Describe 3DaGoGo in under 50 words
3DaGoGo simplifies the complex world of 3D printing software into a simple 1-click-print experience, making it easy for anyone to print an object on a 3D printer from any computer or mobile device.
Tell us the 3DaGoGo story. How and why was this project born?
3DaGoGo was born out of frustration when Drew (our CEO) wanted to create a customizable medical device using 3D Printing technology. We saw both the potential and challenges of this amazing technology and started working on solving the problem of failed prints by creating a marketplace of “proven-to-print” designs. It soon became clear to us that the problem had to be tackled at its core: The overly complicated software chain used to get a design into the printer.
We are now part of the Betaspring technology accelerator building a software platform that simplifies this software from over 120 settings into 3 (printer, material & quality) and allows 1-click-printing over the internet with a beautiful user interface.
Everybody is crazy with 3D. How does 3DaGoDo see 3D revolution? Where do you see many opportunities for startups?
Disney expects a 3D Printer in every home in about 10 years. We believe it should be sooner. While not everything will be manufactured at home, we see a future where a big portion of the things we use are going to come to us in the form of digital files that can be brought to life by a 3D printer. A world in which making items that are highly customized is only a few clicks away. Toys and replacement parts will be available for sale in online storefronts for under $5 in digital format and with options to customize them.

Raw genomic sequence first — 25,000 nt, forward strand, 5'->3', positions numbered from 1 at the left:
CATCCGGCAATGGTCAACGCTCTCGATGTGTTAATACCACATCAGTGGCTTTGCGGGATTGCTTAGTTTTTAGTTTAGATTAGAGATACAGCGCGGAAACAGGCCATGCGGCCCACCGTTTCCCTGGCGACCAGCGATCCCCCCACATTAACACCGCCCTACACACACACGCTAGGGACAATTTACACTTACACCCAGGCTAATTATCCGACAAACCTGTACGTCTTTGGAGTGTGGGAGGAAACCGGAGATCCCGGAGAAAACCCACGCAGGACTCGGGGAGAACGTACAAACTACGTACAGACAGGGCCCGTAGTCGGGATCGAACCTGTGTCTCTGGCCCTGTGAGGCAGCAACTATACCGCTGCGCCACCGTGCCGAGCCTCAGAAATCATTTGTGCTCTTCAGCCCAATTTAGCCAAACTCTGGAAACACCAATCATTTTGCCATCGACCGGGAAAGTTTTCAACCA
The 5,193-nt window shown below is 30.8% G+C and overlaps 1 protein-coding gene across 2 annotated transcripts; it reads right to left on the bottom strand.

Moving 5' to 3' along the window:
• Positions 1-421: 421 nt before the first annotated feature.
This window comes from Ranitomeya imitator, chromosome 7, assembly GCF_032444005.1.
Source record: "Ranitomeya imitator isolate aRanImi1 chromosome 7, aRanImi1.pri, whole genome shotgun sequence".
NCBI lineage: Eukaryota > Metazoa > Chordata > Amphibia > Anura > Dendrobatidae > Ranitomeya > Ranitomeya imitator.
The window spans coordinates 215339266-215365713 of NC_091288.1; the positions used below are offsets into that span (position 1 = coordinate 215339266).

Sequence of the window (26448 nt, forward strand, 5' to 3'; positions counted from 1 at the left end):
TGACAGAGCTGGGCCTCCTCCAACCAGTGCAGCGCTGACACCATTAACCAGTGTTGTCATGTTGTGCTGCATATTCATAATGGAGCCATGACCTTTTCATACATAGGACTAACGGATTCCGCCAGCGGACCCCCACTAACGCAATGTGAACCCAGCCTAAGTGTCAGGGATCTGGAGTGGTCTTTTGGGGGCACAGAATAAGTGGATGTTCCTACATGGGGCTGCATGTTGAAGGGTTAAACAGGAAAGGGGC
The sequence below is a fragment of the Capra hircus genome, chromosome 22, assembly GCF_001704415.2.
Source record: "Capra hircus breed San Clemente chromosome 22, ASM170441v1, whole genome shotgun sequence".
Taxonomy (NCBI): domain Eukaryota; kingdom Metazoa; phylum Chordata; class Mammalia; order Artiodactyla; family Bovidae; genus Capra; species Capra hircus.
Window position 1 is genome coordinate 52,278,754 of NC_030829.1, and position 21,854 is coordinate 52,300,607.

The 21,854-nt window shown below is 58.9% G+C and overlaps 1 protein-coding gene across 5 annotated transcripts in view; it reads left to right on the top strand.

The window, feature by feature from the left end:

While it is still a bit early to start building solutions for the general consumer in this space, the infrastructure land grab has already started. We see huge opportunities for innovative startups with middleware or infrastructure software in marketplaces, 3D file creation tools, 3D design processing and validation as well as printer drivers.
The hardware opportunities abound as well. These machines should be made simpler to use with less maintenance, more durability and better resolution. There are plenty of innovation to be made in these areas. Also bringing other 3D printing technologies like powder-based printers to the under $1,000 is something we’re looking forward to as well.
What is the most challenging part of building 3DaGoGo?